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Hebrews 9:27-28 - Exposition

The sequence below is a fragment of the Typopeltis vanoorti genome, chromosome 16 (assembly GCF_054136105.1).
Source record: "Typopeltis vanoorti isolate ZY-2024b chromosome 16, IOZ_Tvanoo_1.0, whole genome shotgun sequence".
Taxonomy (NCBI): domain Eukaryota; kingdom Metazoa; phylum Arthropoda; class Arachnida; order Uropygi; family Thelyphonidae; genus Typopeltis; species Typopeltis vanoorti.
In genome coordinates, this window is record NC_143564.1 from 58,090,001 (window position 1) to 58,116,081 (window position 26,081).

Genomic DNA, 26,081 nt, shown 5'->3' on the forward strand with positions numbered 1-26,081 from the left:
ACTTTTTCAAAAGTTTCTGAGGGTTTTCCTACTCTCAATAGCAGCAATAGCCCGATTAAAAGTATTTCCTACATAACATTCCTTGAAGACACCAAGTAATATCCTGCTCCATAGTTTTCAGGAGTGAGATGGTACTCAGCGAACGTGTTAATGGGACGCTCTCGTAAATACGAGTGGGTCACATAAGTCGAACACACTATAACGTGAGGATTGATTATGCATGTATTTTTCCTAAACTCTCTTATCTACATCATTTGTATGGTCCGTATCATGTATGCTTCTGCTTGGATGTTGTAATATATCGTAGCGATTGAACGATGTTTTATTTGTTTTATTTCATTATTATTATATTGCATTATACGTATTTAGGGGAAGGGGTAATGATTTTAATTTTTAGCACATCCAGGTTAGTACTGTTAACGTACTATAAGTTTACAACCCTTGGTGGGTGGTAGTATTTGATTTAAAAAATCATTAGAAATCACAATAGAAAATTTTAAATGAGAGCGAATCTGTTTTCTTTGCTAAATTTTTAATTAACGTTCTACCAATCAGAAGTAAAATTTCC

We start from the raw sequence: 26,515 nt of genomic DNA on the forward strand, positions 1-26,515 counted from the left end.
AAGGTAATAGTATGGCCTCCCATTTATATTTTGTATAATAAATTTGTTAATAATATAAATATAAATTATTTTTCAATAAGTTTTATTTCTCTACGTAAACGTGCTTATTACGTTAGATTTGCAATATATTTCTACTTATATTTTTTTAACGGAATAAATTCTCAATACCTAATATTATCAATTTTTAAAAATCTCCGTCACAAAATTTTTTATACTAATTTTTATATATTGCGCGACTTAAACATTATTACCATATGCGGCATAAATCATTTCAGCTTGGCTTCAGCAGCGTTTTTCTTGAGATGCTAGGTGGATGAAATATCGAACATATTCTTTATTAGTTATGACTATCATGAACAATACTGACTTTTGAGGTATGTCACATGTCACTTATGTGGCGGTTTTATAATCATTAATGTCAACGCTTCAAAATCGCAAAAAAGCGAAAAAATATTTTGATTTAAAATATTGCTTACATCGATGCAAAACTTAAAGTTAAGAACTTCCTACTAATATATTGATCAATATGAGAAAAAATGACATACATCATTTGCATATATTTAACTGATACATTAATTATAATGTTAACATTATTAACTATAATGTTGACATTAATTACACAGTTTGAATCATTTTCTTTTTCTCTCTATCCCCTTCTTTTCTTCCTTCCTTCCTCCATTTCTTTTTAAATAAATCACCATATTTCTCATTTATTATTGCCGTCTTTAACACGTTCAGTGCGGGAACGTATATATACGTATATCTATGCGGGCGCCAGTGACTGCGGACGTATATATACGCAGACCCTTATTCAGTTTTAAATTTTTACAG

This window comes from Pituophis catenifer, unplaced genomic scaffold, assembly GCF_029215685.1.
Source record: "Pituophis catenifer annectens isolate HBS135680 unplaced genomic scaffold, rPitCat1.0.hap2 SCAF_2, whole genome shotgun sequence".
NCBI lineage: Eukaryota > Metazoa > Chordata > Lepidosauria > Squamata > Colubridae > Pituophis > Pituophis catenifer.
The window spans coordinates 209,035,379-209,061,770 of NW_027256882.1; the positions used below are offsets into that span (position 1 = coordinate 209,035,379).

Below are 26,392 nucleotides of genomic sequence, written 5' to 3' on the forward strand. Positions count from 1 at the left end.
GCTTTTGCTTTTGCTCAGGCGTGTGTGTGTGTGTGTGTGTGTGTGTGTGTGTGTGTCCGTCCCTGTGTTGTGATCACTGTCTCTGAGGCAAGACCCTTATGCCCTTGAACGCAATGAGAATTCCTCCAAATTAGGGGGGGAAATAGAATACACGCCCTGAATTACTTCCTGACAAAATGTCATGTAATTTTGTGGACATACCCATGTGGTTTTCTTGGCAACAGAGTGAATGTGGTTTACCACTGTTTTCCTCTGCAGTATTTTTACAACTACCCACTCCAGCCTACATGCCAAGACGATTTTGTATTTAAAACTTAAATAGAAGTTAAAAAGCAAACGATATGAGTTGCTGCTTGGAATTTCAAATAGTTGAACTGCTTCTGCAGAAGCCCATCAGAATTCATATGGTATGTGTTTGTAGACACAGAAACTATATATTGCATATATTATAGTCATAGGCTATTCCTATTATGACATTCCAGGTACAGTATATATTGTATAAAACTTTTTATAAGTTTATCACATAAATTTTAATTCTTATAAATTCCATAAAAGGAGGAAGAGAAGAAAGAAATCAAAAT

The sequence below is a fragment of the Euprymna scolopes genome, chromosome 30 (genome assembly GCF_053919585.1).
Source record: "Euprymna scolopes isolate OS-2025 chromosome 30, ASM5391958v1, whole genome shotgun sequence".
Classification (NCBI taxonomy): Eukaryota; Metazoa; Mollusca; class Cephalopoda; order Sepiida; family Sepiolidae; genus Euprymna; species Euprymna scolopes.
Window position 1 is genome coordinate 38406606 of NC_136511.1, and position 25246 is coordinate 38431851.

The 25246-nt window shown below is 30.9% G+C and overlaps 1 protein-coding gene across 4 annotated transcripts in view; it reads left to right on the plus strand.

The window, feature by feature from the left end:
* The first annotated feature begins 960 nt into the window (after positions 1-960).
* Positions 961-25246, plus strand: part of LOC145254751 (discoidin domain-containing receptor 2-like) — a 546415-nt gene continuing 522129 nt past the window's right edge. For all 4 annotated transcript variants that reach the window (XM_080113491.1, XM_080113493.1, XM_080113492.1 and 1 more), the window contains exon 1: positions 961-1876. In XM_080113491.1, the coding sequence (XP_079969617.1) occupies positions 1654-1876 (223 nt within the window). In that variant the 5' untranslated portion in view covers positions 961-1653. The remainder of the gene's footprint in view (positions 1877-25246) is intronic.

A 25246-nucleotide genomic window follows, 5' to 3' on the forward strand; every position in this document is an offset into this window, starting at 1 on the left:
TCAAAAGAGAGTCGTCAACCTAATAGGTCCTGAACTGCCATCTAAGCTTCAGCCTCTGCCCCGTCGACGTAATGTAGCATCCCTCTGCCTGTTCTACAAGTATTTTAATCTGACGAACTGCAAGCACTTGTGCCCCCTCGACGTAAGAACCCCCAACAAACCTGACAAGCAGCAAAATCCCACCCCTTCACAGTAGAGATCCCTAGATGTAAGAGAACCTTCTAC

And inasmuch as it is appointed unto men once to die, and after this judgment: so the Christ also, once offered to bear the sins of many, shall appear a second time, without sin, to them that look for him, unto salvation. The Divine ordinance concerning mankind in general has its analogy in the truth concerning Christ, who was made like unto us in all things, and who represents humanity. As human life, with all its works, comes to an end in death, and only judgment fellows, so Christ's death once for all completed his ministerial work, and nothing remains for him to do but to return as Judge in glory—he judicaturus , men judicandi. "To bear the sins of many" is taken from Isaiah 53:12 . For similar use of the word ἀναφέρειν , el. Numbers 14:33 , LXX ; and especially 1 Peter 2:24 , τὰς ἁμαρτίᾶς ἡμῶν αὐτὸς ἀνήνεγκεν ἐν τῷ σώματι αὑτοῦ ἐπὶ τὸ ξύλον , which expresses the idea of Christ's taking our sins upon himself and bearing them up to the cross, and so removing them. The ideas of bearing and of taking away may thus be both implied. In contrast with this is the χωρίς ἁμαρτίας ("without, or apart from, sin") when he shall appear again. For then he will have been, as he is now, removed from it altogether—from its burden and its surroundings; it is in glory only that he will then appear. And so also "to them that look for him" his appearing will be "unto salvation" only. They, too, will have done with sin. The insertion of the words, "to them that look for him," precludes the conclusion that it will be so to all. The many passages that express the doom of those who shall be set on the left hand, whatever they imply, retain their awful meaning (cf. especially infra , Hebrews 10:27 ).

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